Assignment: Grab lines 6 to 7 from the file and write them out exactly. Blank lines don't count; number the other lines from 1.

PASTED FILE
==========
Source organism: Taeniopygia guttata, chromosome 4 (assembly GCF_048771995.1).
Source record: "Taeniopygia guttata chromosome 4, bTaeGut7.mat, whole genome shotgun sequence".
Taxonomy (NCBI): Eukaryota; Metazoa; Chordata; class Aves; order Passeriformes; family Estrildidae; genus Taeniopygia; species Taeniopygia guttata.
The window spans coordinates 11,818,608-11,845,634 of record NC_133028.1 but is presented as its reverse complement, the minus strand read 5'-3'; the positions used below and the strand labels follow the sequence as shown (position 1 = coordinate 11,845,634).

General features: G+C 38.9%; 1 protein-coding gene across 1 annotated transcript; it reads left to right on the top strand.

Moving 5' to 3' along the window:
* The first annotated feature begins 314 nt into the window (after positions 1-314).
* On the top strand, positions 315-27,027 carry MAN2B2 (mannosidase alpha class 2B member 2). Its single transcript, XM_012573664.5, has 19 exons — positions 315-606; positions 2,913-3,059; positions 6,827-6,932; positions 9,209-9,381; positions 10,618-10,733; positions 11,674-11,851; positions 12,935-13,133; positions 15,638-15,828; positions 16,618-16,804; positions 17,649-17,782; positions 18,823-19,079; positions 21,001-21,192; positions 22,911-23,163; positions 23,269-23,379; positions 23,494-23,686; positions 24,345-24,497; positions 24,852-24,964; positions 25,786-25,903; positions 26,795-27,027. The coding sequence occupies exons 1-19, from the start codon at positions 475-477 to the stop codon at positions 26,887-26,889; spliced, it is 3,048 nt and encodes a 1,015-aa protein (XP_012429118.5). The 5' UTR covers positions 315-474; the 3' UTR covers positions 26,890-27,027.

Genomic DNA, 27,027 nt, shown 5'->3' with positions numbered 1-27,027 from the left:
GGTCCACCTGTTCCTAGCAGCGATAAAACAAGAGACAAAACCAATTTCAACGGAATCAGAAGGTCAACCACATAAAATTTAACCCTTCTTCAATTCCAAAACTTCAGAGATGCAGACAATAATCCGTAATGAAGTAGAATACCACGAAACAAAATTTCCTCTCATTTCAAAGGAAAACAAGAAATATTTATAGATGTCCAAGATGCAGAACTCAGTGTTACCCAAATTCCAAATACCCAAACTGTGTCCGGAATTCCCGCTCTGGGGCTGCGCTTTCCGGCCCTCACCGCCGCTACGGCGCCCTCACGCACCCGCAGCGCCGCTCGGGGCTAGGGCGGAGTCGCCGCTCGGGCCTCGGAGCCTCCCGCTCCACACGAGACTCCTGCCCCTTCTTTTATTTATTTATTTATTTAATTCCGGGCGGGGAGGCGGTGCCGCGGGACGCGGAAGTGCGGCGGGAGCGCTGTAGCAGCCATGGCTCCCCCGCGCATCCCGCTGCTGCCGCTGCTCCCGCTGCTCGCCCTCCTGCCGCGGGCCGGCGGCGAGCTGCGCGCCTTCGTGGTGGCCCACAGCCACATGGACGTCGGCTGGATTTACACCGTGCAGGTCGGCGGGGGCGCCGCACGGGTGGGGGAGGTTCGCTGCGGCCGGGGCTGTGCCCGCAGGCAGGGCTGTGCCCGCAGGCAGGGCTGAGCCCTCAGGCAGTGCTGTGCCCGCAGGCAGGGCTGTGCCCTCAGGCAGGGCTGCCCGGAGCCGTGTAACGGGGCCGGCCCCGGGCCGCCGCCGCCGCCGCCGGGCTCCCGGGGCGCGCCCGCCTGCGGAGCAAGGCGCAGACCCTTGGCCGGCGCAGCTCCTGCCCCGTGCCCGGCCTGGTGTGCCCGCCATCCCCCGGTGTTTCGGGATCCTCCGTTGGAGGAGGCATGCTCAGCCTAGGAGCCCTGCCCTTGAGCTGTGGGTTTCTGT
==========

Moving 5' to 3' along the window:
* The first annotated feature begins 314 nt into the window (after positions 1-314).